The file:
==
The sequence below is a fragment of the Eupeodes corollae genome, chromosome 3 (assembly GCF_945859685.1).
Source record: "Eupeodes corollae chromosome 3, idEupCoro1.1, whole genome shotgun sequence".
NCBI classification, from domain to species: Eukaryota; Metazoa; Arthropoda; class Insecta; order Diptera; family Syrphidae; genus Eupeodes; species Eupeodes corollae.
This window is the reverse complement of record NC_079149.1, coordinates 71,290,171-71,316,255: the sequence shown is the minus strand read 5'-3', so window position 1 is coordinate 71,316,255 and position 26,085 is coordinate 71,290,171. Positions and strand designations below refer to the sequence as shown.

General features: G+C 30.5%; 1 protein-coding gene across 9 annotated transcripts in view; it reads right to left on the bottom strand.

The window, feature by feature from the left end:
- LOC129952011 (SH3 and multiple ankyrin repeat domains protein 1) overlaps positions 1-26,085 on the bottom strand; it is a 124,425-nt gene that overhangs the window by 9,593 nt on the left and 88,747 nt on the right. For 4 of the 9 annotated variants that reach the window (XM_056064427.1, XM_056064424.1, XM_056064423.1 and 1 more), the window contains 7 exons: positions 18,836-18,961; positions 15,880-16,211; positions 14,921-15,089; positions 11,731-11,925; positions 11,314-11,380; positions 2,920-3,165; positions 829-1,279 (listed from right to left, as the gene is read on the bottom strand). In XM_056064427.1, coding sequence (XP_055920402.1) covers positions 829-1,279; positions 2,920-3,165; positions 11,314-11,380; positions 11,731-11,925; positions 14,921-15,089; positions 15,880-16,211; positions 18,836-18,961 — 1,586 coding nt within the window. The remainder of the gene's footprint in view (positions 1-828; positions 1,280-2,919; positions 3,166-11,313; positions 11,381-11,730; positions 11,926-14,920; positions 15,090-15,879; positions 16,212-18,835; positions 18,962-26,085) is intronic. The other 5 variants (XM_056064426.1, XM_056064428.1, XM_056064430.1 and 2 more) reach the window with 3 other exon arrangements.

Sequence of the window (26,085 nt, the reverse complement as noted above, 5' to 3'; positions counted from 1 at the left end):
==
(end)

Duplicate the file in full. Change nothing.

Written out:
The sequence below is a fragment of the Eupeodes corollae genome, chromosome 3 (assembly GCF_945859685.1).
Source record: "Eupeodes corollae chromosome 3, idEupCoro1.1, whole genome shotgun sequence".
NCBI classification, from domain to species: Eukaryota; Metazoa; Arthropoda; class Insecta; order Diptera; family Syrphidae; genus Eupeodes; species Eupeodes corollae.
This window is the reverse complement of record NC_079149.1, coordinates 71,290,171-71,316,255: the sequence shown is the minus strand read 5'-3', so window position 1 is coordinate 71,316,255 and position 26,085 is coordinate 71,290,171. Positions and strand designations below refer to the sequence as shown.

General features: G+C 30.5%; 1 protein-coding gene across 9 annotated transcripts in view; it reads right to left on the bottom strand.

The window, feature by feature from the left end:
- LOC129952011 (SH3 and multiple ankyrin repeat domains protein 1) overlaps positions 1-26,085 on the bottom strand; it is a 124,425-nt gene that overhangs the window by 9,593 nt on the left and 88,747 nt on the right. For 4 of the 9 annotated variants that reach the window (XM_056064427.1, XM_056064424.1, XM_056064423.1 and 1 more), the window contains 7 exons: positions 18,836-18,961; positions 15,880-16,211; positions 14,921-15,089; positions 11,731-11,925; positions 11,314-11,380; positions 2,920-3,165; positions 829-1,279 (listed from right to left, as the gene is read on the bottom strand). In XM_056064427.1, coding sequence (XP_055920402.1) covers positions 829-1,279; positions 2,920-3,165; positions 11,314-11,380; positions 11,731-11,925; positions 14,921-15,089; positions 15,880-16,211; positions 18,836-18,961 — 1,586 coding nt within the window. The remainder of the gene's footprint in view (positions 1-828; positions 1,280-2,919; positions 3,166-11,313; positions 11,381-11,730; positions 11,926-14,920; positions 15,090-15,879; positions 16,212-18,835; positions 18,962-26,085) is intronic. The other 5 variants (XM_056064426.1, XM_056064428.1, XM_056064430.1 and 2 more) reach the window with 3 other exon arrangements.

Sequence of the window (26,085 nt, the reverse complement as noted above, 5' to 3'; positions counted from 1 at the left end):